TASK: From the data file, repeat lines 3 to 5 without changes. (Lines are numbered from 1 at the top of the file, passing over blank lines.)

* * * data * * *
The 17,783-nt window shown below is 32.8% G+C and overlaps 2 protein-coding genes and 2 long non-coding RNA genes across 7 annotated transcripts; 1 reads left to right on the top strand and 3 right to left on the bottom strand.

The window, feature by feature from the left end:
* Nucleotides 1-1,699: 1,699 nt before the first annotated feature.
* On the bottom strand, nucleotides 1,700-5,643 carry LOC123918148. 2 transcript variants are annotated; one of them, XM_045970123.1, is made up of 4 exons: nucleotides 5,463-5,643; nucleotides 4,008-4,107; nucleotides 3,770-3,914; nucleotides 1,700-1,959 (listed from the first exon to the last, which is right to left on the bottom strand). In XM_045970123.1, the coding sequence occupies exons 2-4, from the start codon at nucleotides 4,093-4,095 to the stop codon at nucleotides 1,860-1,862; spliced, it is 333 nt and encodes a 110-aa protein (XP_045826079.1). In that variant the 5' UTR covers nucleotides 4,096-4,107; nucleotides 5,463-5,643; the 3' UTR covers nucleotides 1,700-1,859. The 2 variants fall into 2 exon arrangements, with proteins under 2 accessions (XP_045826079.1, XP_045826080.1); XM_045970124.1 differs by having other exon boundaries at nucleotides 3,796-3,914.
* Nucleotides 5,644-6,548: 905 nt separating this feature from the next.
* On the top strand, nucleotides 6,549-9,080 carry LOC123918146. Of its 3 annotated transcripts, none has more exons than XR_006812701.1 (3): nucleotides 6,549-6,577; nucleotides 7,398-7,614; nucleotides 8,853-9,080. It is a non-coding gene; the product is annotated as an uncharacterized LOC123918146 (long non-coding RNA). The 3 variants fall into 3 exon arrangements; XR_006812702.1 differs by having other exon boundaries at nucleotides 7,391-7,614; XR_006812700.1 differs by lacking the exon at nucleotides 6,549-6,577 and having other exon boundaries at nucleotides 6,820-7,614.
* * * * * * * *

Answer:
* Nucleotides 1-1,699: 1,699 nt before the first annotated feature.
* On the bottom strand, nucleotides 1,700-5,643 carry LOC123918148. 2 transcript variants are annotated; one of them, XM_045970123.1, is made up of 4 exons: nucleotides 5,463-5,643; nucleotides 4,008-4,107; nucleotides 3,770-3,914; nucleotides 1,700-1,959 (listed from the first exon to the last, which is right to left on the bottom strand). In XM_045970123.1, the coding sequence occupies exons 2-4, from the start codon at nucleotides 4,093-4,095 to the stop codon at nucleotides 1,860-1,862; spliced, it is 333 nt and encodes a 110-aa protein (XP_045826079.1). In that variant the 5' UTR covers nucleotides 4,096-4,107; nucleotides 5,463-5,643; the 3' UTR covers nucleotides 1,700-1,859. The 2 variants fall into 2 exon arrangements, with proteins under 2 accessions (XP_045826079.1, XP_045826080.1); XM_045970124.1 differs by having other exon boundaries at nucleotides 3,796-3,914.
* Nucleotides 5,644-6,548: 905 nt separating this feature from the next.